What is Dentistry?
Like other high-profile medical careers, dentistry combines science and technology with a people-centered approach to making patients feel better physically and emotionally. By helping people maintain and improve their quality of life, dentists are an invaluable asset to their community. Dentistry also offers excellent opportunities for professional and financial growth: Dentists' income equals or surpasses the average income of physicians, lawyers, and engineers. Overall, dentists are ranked within the top 5% of U.S. family income.
*Dentistry is one of the most trusted and ethical professions in America.
*Most dentists work between four and five days a week, allowing flexibility to balance their professional and personal lives.
*The majority of dentists seldom have evening and weekend calls; therefore, they set and maintain regular hours.
*Most dentists own their own practice, allowing them the freedom to be their own bosses, working alone with a small staff.
*Dental income is in the top 3% in the country.
Preparing for a Dental Education
Before making a decision to become a dentist, find out about the profession. Job shadow or volunteer at your family dentist's office, or visit a dental specialist such as an orthodontist or pediatric dentist's office. Find out if there are any programs for high school or college students at nearby dental schools.
While in high school, get a broad exposure to math and science; enroll in college preparatory course such as chemistry, biology and algebra.
Contact several dental schools and find out about the school's specific admission requirements. A counselor or advisor who is knowledgeable about the health professions can assist you with dentistry career information. Ask about the courses you should be taking and other admission information. Many science or pre-dental clubs are available to offer additional information on dental careers.
It is recommended that students take the Dental Admission Test (DAT) a year prior to seeking admission to dental school. This computerized test measures general academic ability, comprehension of scientific information and perceptual ability. Information on the Dental Admission Test is available at http://www.ada.org/prof/ed/testing/dat.asp.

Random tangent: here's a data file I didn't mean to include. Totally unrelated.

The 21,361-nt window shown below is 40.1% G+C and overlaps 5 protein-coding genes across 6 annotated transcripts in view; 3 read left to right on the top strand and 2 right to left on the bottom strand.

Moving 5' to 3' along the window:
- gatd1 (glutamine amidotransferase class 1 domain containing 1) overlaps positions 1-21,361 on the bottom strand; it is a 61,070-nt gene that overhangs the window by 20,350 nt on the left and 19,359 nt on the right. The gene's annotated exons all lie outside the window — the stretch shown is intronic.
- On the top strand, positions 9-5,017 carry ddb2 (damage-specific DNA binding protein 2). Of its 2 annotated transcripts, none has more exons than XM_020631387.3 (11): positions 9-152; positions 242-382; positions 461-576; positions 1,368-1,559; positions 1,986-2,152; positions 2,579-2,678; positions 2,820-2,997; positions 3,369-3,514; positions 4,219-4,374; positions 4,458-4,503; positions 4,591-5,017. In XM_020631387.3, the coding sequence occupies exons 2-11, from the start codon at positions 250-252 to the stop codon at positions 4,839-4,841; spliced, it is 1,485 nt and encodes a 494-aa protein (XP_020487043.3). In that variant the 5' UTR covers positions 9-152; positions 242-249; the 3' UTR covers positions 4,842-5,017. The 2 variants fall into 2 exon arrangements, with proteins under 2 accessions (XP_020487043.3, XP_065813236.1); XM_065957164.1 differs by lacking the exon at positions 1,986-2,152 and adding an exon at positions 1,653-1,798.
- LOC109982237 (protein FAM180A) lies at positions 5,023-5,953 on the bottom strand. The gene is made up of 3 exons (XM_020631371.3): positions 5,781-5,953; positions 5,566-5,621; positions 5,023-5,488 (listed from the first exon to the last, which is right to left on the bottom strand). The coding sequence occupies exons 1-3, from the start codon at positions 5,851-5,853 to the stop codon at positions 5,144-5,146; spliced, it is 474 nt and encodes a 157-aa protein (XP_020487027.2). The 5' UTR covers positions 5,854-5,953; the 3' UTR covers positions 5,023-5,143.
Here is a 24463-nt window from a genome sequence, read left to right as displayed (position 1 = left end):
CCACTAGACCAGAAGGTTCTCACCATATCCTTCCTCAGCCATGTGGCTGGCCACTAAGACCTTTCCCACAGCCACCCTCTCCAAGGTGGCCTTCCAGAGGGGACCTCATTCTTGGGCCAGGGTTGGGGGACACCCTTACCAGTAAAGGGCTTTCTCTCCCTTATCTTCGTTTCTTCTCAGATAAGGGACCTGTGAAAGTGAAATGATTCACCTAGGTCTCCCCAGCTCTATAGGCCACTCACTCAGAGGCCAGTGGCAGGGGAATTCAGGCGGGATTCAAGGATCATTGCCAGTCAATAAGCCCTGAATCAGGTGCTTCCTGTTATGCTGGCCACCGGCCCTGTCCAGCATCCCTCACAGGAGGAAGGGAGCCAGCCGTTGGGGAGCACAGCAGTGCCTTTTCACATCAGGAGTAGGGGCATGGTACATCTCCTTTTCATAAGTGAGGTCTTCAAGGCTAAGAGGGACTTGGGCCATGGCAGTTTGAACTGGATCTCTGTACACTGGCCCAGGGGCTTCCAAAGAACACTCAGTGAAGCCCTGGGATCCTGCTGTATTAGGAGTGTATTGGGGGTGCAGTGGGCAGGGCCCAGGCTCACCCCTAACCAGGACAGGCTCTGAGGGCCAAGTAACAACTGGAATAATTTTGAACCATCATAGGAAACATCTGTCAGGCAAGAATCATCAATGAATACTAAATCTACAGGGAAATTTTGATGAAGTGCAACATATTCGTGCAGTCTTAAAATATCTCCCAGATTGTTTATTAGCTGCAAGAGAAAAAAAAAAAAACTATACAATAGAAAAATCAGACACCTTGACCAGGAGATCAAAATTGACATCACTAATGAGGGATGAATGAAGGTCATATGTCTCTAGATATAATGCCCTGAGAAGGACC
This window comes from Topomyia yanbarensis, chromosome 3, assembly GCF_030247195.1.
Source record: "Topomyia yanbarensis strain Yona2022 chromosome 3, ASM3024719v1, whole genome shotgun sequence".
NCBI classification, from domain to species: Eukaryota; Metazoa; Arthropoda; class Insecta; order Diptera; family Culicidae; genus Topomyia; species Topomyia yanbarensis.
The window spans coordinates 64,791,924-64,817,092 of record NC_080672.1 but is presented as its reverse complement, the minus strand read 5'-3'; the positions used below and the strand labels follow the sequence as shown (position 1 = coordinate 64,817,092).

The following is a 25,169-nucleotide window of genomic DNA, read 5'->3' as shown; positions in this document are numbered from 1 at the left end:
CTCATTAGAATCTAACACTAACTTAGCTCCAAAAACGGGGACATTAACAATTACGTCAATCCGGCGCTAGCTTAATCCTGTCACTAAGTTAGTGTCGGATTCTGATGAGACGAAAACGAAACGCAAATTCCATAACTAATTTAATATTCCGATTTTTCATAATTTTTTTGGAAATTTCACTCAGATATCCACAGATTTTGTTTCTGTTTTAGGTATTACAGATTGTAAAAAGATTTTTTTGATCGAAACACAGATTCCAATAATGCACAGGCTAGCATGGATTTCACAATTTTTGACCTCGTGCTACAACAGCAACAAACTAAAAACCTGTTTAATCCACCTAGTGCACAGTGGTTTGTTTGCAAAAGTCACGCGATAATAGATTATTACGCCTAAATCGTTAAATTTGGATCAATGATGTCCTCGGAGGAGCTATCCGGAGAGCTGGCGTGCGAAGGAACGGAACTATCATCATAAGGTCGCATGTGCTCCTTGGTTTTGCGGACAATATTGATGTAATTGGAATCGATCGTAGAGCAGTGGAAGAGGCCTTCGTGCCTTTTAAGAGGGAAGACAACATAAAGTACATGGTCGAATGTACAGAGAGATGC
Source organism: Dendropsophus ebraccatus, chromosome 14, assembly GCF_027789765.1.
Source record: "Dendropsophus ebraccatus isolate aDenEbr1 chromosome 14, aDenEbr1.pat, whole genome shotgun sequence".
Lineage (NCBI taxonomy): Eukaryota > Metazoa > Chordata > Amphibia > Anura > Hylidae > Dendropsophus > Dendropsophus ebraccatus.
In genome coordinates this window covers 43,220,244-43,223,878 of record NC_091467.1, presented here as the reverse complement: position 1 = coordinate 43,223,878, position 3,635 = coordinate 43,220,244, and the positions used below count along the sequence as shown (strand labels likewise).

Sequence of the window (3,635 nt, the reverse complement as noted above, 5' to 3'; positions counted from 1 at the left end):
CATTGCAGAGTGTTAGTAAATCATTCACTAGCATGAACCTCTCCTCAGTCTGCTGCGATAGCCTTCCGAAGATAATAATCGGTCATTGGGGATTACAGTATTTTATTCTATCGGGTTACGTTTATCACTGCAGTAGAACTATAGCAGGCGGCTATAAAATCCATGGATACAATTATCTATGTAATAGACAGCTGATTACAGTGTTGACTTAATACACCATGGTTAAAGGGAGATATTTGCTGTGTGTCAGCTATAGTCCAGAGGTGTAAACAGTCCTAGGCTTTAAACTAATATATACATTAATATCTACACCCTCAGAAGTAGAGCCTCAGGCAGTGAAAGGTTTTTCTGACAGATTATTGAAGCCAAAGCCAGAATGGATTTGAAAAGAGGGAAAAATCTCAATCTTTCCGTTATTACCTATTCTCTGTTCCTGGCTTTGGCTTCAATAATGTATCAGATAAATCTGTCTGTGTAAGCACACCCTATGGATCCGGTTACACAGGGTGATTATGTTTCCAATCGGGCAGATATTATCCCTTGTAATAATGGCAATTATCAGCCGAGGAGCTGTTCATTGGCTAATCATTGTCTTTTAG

Applying to Dental School
Admissions committees review credentials such as academic qualifications, the results from the Dental Admissions Test (DAT), grade point average (GPA), information from letters of recommendation, personal interviews and dental office shadowing experiences. Keep in mind that these are general admissions criteria and other admission requirements can vary from school to school. The following are links to the five California dental schools: USC, UOP, UCLA, Loma Linda, UCSF
Apply for admission at least a year in advance of the planned enrollment date. All California dental schools participate in the Associated American Dental Schools Application Service (AADSAS). For a fee, students can subscribe to this service and complete a single application to apply to multiple dental schools. An online application to the California schools can be completed at http://aadsas.adea.org.
So What Does Dental School Really Look Like?
A doctorate degree in dentistry usually requires four years of study, though Pacific has a unique four year curriculum that is completed in three calendar years. Schools award either a degree of Doctor of Dental Surgery (DDS) or a Doctor of Dental Medicine (DMD) (there is no difference between the two degrees). Additional postgraduate training is required to practice as a dental specialist, such as orthodontist or periodontist.
Year one and two: Studies begin with classroom and laboratory instruction in basic health sciences (including anatomy, biochemistry, histology, microbiology, pharmacology, and physiology) with an emphasis on dental aspects. Students learn the basic principles of oral diagnosis and treatment, may practice on manikins and models, and may begin treating patients later in the second year.
Year three and four: Students treat patients under the supervision of licensed dental faculty. Practice management courses include instruction in effective communication skills, the use of allied dental personnel and business management.
Getting a License: All states require dentists to be licensed to practice. In order to obtain a license one must graduate from a U.S. dental school accredited by the ADA Commission on Dental Accreditation and pass written and practical examinations.
Financing Dental School
Dental education is a good investment. It compares favorably with that of other health care professionals. Most dental students cover educational expenses through loan programs, scholarships and grants. Financial aid officers at dental schools can provide information about students loan opportunities.
Why Does Dentistry Need Me?
Only 8% of California dentists are from African American, Hispanic, or Native American communities when these groups constitute 40% of California's population. Dentistry needs you more than ever! The Dental Pipeline program, funded by the California Endowment, is changing the face of dental education and dental practice by helping its dental schools recruit more disadvantaged candidates, develop culturally sensitive oral health professionals, and extend high-quality dental services to underserved urban and rural communities.